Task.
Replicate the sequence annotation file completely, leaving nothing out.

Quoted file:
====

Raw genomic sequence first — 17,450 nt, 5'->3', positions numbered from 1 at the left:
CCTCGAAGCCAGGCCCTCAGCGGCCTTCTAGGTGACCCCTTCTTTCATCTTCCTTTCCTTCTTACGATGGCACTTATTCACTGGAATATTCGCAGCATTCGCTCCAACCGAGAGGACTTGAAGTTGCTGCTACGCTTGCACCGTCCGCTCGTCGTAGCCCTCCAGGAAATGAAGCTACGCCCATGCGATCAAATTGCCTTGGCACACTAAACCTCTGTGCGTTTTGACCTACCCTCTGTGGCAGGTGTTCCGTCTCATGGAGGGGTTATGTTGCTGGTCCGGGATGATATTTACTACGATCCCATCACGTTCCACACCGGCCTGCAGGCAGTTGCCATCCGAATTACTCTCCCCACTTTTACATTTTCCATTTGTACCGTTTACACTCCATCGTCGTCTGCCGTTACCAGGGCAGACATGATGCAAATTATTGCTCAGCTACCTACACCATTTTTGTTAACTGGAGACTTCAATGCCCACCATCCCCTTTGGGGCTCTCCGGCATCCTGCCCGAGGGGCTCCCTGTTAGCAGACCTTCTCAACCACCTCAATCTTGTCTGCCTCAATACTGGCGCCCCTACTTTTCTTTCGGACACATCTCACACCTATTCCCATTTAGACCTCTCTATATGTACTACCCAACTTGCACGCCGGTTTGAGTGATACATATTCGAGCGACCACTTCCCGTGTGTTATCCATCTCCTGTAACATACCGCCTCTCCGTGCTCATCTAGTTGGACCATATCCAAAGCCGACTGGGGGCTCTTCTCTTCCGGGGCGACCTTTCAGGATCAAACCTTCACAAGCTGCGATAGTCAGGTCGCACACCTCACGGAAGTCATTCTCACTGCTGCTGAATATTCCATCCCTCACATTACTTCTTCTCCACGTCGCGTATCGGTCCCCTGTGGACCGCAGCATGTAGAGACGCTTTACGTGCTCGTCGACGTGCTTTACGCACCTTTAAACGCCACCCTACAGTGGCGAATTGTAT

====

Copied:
Raw genomic sequence first — 17,450 nt, 5'->3', positions numbered from 1 at the left:
CCTCGAAGCCAGGCCCTCAGCGGCCTTCTAGGTGACCCCTTCTTTCATCTTCCTTTCCTTCTTACGATGGCACTTATTCACTGGAATATTCGCAGCATTCGCTCCAACCGAGAGGACTTGAAGTTGCTGCTACGCTTGCACCGTCCGCTCGTCGTAGCCCTCCAGGAAATGAAGCTACGCCCATGCGATCAAATTGCCTTGGCACACTAAACCTCTGTGCGTTTTGACCTACCCTCTGTGGCAGGTGTTCCGTCTCATGGAGGGGTTATGTTGCTGGTCCGGGATGATATTTACTACGATCCCATCACGTTCCACACCGGCCTGCAGGCAGTTGCCATCCGAATTACTCTCCCCACTTTTACATTTTCCATTTGTACCGTTTACACTCCATCGTCGTCTGCCGTTACCAGGGCAGACATGATGCAAATTATTGCTCAGCTACCTACACCATTTTTGTTAACTGGAGACTTCAATGCCCACCATCCCCTTTGGGGCTCTCCGGCATCCTGCCCGAGGGGCTCCCTGTTAGCAGACCTTCTCAACCACCTCAATCTTGTCTGCCTCAATACTGGCGCCCCTACTTTTCTTTCGGACACATCTCACACCTATTCCCATTTAGACCTCTCTATATGTACTACCCAACTTGCACGCCGGTTTGAGTGATACATATTCGAGCGACCACTTCCCGTGTGTTATCCATCTCCTGTAACATACCGCCTCTCCGTGCTCATCTAGTTGGACCATATCCAAAGCCGACTGGGGGCTCTTCTCTTCCGGGGCGACCTTTCAGGATCAAACCTTCACAAGCTGCGATAGTCAGGTCGCACACCTCACGGAAGTCATTCTCACTGCTGCTGAATATTCCATCCCTCACATTACTTCTTCTCCACGTCGCGTATCGGTCCCCTGTGGACCGCAGCATGTAGAGACGCTTTACGTGCTCGTCGACGTGCTTTACGCACCTTTAAACGCCACCCTACAGTGGCGAATTGTAT